Consternation ensued. Under WBA rules Mayorga could have been allowed two hours to shed the excess six and a half pounds, but that alternative was obviously futile. The Rivera camp finally agreed that if Mayorga lost TWO pounds by nightfall, the bout could proceed as a non-title fight, but evening came and went without Mayorga returning to the scale.

Negotiations continued through the next morning. King so desperately wanted Mayorga on the pay-per-view telecast that he offered to pay Rivera his scheduled quarter-million dollar purse to go through with the fight, in which he would have retained his “championship,” win or lose.

Tankanow rightly pointed out that his fighter might be exposed to grave peril by fighting an opponent so much larger. But the danger was apparently not so great that Tankarow wouldn't have allowed Rivera to fight for $300,000. When King refused to budge on this point, the title bout was “postponed” and the promoter found another opponent (Philadelphian Eric Mitchell, who was already penciled in to fight in one of the supporting bouts) for Mayorga.

From King's standpoint this was a sensible alternative, since at least a few thousand customers might have purchased the heavyweight telecast specifically to see Mayorga, while Rivera couldn't have been responsible for more than a dozen buys.

With Rivera, who had done nothing wrong, watching from the audience, then, Mayorga posted an easy ten-round decision over Mitchell, though several hundred Rivera supporters who had traveled to New York to cheer their man on waved placards decrying the perceived injustice. Chants of “Bullshit!” and “We Want Rivera!” punctuated the air throughout Mayorga's fight.

Rivera wasn't present – he was back on the job in the Worcester court — when the New York State Athletic Commission was asked to act as honest broker in arbitrating the dispute. In a Solomonic decree, Chairman Ron Scott Stevens recommended that someone — nominally Mayorga, although in all likelihood the sum probably came from King's coffers — should pay Rivera $50,000 for his trouble.

“I wouldn't say we were satisfied,” said Tankanow, “but the deck was stacked against us. We settled, but we didn't feel we were fairly treated.”

Rivera still had his title AND his job, and in the end, he collected his largest career purse for sitting in the stands with his son while he watched some other guy fight.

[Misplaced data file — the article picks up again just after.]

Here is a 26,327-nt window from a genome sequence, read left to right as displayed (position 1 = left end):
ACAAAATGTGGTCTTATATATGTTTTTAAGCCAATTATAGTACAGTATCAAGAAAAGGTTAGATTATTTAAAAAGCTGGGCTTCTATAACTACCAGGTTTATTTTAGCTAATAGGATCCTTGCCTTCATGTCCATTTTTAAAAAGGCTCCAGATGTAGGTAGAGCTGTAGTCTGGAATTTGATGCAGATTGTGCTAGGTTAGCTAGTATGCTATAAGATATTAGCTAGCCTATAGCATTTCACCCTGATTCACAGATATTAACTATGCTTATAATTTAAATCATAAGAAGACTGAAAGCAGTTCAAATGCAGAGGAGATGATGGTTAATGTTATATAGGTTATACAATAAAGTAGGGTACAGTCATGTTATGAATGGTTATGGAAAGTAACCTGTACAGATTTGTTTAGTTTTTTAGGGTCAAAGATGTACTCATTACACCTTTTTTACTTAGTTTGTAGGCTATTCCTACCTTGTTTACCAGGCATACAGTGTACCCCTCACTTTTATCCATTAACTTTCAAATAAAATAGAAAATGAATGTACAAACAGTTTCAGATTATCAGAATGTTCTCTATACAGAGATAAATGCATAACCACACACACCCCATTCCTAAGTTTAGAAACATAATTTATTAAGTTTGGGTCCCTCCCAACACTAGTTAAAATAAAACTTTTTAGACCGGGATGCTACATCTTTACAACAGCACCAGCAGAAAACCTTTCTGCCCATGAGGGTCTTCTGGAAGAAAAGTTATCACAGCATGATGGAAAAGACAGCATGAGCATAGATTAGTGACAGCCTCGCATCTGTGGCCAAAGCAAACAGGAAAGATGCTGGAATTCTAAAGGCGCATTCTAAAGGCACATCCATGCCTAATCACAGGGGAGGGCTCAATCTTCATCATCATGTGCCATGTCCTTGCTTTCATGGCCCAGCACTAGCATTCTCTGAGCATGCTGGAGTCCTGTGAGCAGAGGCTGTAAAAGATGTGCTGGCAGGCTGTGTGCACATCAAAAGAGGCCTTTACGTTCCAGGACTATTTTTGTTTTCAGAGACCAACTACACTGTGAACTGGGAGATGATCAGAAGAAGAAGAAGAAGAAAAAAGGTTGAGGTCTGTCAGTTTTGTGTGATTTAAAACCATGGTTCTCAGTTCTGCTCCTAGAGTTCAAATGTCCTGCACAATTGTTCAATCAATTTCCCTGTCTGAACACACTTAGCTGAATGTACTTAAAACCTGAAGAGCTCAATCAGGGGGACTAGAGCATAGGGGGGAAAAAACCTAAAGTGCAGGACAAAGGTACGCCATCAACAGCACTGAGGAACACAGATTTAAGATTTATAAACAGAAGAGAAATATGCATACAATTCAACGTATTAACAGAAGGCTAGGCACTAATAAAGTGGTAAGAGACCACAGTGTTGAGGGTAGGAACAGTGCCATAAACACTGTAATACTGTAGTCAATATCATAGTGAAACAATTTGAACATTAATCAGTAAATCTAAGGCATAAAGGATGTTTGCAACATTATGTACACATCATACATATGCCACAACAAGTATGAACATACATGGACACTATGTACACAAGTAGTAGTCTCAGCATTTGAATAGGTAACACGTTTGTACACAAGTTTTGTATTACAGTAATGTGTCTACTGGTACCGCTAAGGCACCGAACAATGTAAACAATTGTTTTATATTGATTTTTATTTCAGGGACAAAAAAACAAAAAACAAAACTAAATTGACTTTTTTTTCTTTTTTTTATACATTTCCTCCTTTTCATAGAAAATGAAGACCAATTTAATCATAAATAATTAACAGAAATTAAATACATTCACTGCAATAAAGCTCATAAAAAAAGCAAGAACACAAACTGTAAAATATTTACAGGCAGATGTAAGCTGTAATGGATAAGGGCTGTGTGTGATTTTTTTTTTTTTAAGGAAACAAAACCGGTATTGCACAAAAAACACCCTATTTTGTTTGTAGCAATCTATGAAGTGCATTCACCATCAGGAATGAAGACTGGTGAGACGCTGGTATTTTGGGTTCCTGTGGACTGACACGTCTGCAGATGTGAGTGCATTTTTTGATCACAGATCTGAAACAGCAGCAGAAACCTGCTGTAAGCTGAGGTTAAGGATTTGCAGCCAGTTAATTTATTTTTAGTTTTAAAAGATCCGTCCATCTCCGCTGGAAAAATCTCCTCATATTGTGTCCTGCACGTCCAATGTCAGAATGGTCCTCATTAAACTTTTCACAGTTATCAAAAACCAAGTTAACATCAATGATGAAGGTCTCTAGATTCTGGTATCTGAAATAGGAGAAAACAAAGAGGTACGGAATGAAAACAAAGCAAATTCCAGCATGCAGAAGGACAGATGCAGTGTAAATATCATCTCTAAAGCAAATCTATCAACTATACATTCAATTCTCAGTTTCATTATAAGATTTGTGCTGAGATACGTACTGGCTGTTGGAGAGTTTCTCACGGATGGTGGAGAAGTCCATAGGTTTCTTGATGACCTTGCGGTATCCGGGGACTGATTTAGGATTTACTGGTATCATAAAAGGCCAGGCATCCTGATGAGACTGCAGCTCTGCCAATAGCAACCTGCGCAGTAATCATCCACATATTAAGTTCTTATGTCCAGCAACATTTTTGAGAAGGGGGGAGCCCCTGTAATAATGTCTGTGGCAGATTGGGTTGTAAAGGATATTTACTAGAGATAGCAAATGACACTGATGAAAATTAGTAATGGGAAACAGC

The problem with this solution was that the WBA was out a sanctioning fee, a circumstance LOS BANDIDOS quickly took steps to correct by notifying Rivera that he had 90 days from April 17 to defend against Damgaard.

“The clock started ticking on April 17,” said Tankanow. “We've got six weeks to go and we haven't even started NEGOTIATING yet. I didn't even know about this purse bid thing until you told me about it. We haven't had any contact with the WBA, and there's been no contact from Don King or from Dana Jamison – even though the WBA claims THEY contacted King.”

Word of the June 14 purse bid already has Tankanow concerned.

“Who's gonna bid?” he asked. “King? The Danes? Obviously it's better for them if the fight is over there, but the minimum bid is supposed to be $150,000, and Jose's supposed to get 75 per cent of that. Would Damgaard fight for 25 per cent of the minimum? I doubt it.

“And there's also the matter of OUR minimum,” pointed out Tankanow. “According to our contract with King, Jose is supposed to get at least $200,000 for a title defense. Does a purse bid override that? I don't even know. I guess I'll have to check the fine print. All I know is Jose is training for a fight, but we don't know when and we don't know where.”

Articles of 2004

2004 Boxing Pound for Pound List




The final boxing pound-for-pound list of the year for 2004.

1. Bernard Hopkins: The top guy from beginning to end, Hopkins took care of Oscar De La Hoya with a body shot in the biggest fight of 2004. Now, he'll wait for Jermain Taylor to progress a little further, or he'll go the rematch route with Felix Trinidad. Either way, Hopkins stands to earn a lot of money in 2005 and extend that all-time middleweight reign.

2. Floyd Mayweather: How long has it been since we've seen Mayweather in a meaningful fight? Certainly not in 2004, when he outpointed the difficult DeMarcus Corley. He's slated for a January outing against a no-name. Enough stalling, already, “Pretty Boy”. Fight someone we care about (preferably Kostya Tszyu), or you'll lose your #2 position sometime in 2005.

3. Felix Trinidad: “Tito” stormed back with a magnificent knockout of Ricardo Mayorga in 2004, and now hopes to capitalize on it with big money fights. He'd like nothing more than a rematch with his only conqueror, Hopkins, but he may also opt for old nemesis Oscar De La Hoya. Either way, Trinidad is sure to fight a big fight sometime in the coming year.

4. Kostya Tszyu: What a difference one fight makes. As recently as late October, the boxing world was wondering whether Tszyu was even serious about the sport anymore. We found out with a second round demolition of Sharmba Mitchell. And that made the junior welterweight division very attractive. Tszyu has several options now, including Arturo Gatti and Mayweather or even a hop up to welterweight to challenge Cory Spinks. Let's hope one of them happens in 2005.

5. Manny Pacquiao: Pacquiao fought twice in 2004, and what a fight the first one was. His thrilling war with Juan Manuel Marquez was the best brawl of the year, and there is a chance that the two rivals will go at it again in 2005. If not, Pacquiao has a list full of options: Marco Antonio Barrera, Erik Morales, etc. Pacquiao will fight one of them in the next year.

6. Marco Antonio Barrera: Another guy thought to be washed up when the year started, Barrera resurrected his career for the second time with a masterful victory over Paulie Ayala and a close decision over rival Erik Morales in another great fight. Barrera is obviously shooting for a return with Pacquiao, who decimated him in November 2003. Barrera says it was an off-night. Hopefully, we'll find out if that was the case.